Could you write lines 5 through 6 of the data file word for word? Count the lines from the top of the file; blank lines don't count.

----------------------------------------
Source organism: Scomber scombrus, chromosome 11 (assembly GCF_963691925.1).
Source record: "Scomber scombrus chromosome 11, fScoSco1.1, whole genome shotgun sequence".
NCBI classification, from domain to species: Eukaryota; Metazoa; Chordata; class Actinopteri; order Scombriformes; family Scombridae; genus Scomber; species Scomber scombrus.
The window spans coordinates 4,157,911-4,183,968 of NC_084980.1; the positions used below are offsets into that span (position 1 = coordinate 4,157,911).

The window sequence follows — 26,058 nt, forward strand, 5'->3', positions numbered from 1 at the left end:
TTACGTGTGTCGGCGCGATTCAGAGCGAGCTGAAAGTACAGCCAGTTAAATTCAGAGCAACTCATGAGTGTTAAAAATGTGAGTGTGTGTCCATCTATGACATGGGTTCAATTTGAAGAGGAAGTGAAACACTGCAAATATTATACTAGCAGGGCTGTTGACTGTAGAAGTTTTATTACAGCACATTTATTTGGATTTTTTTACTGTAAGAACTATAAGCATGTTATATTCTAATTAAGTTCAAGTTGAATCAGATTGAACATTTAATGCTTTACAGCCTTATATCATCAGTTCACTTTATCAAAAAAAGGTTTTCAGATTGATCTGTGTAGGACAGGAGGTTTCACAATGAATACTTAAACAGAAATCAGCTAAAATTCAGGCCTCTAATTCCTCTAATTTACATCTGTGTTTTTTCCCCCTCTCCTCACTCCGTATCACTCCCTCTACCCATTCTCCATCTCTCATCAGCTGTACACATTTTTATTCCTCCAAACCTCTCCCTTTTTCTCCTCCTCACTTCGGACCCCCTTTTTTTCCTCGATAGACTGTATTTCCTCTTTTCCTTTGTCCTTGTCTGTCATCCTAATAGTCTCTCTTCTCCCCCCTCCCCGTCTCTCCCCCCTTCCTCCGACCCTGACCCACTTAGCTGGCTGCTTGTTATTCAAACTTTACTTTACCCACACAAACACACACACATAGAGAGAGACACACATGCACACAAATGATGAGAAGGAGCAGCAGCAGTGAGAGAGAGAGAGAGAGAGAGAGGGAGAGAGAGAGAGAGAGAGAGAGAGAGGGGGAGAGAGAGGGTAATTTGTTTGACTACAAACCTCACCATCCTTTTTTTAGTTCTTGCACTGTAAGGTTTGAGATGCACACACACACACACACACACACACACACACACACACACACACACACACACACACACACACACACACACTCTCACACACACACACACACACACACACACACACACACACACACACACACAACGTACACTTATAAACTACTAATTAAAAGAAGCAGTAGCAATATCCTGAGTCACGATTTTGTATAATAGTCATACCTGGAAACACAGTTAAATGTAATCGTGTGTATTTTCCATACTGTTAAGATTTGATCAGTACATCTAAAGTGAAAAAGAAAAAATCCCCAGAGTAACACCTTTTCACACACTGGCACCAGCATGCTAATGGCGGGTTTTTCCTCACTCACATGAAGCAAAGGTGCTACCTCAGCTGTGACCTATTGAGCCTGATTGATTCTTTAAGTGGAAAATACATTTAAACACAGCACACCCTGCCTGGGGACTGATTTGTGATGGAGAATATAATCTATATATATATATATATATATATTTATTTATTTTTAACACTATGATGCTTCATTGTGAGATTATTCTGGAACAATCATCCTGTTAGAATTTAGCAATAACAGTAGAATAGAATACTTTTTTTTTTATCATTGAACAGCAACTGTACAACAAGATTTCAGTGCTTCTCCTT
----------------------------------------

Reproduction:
The window sequence follows — 26,058 nt, forward strand, 5'->3', positions numbered from 1 at the left end:
TTACGTGTGTCGGCGCGATTCAGAGCGAGCTGAAAGTACAGCCAGTTAAATTCAGAGCAACTCATGAGTGTTAAAAATGTGAGTGTGTGTCCATCTATGACATGGGTTCAATTTGAAGAGGAAGTGAAACACTGCAAATATTATACTAGCAGGGCTGTTGACTGTAGAAGTTTTATTACAGCACATTTATTTGGATTTTTTTACTGTAAGAACTATAAGCATGTTATATTCTAATTAAGTTCAAGTTGAATCAGATTGAACATTTAATGCTTTACAGCCTTATATCATCAGTTCACTTTATCAAAAAAAGGTTTTCAGATTGATCTGTGTAGGACAGGAGGTTTCACAATGAATACTTAAACAGAAATCAGCTAAAATTCAGGCCTCTAATTCCTCTAATTTACATCTGTGTTTTTTCCCCCTCTCCTCACTCCGTATCACTCCCTCTACCCATTCTCCATCTCTCATCAGCTGTACACATTTTTATTCCTCCAAACCTCTCCCTTTTTCTCCTCCTCACTTCGGACCCCCTTTTTTTCCTCGATAGACTGTATTTCCTCTTTTCCTTTGTCCTTGTCTGTCATCCTAATAGTCTCTCTTCTCCCCCCTCCCCGTCTCTCCCCCCTTCCTCCGACCCTGACCCACTTAGCTGGCTGCTTGTTATTCAAACTTTACTTTACCCACACAAACACACACACATAGAGAGAGACACACATGCACACAAATGATGAGAAGGAGCAGCAGCAGTGAGAGAGAGAGAGAGAGAGAGAGGGAGAGAGAGAGAGAGAGAGAGAGAGAGGGGGAGAGAGAGGGTAATTTGTTTGACTACAAACCTCACCATCCTTTTTTTAGTTCTTGCACTGTAAGGTTTGAGATGCACACACACACACACACACACACACACACACACACACACACACACACACACACACACACACACACACACTCTCACACACACACACACACACACACACACACACACACACACACACACACAACGTACACTTATAAACTACTAATTAAAAGAAGCAGTAGCAATATCCTGAGTCACGATTTTGTATAATAGTCATACCTGGAAACACAGTTAAATGTAATCGTGTGTATTTTCCATACTGTTAAGATTTGATCAGTACATCTAAAGTGAAAAAGAAAAAATCCCCAGAGTAACACCTTTTCACACACTGGCACCAGCATGCTAATGGCGGGTTTTTCCTCACTCACATGAAGCAAAGGTGCTACCTCAGCTGTGACCTATTGAGCCTGATTGATTCTTTAAGTGGAAAATACATTTAAACACAGCACACCCTGCCTGGGGACTGATTTGTGATGGAGAATATAATCTATATATATATATATATATATATTTATTTATTTTTAACACTATGATGCTTCATTGTGAGATTATTCTGGAACAATCATCCTGTTAGAATTTAGCAATAACAGTAGAATAGAATACTTTTTTTTTTATCATTGAACAGCAACTGTACAACAAGATTTCAGTGCTTCTCCTT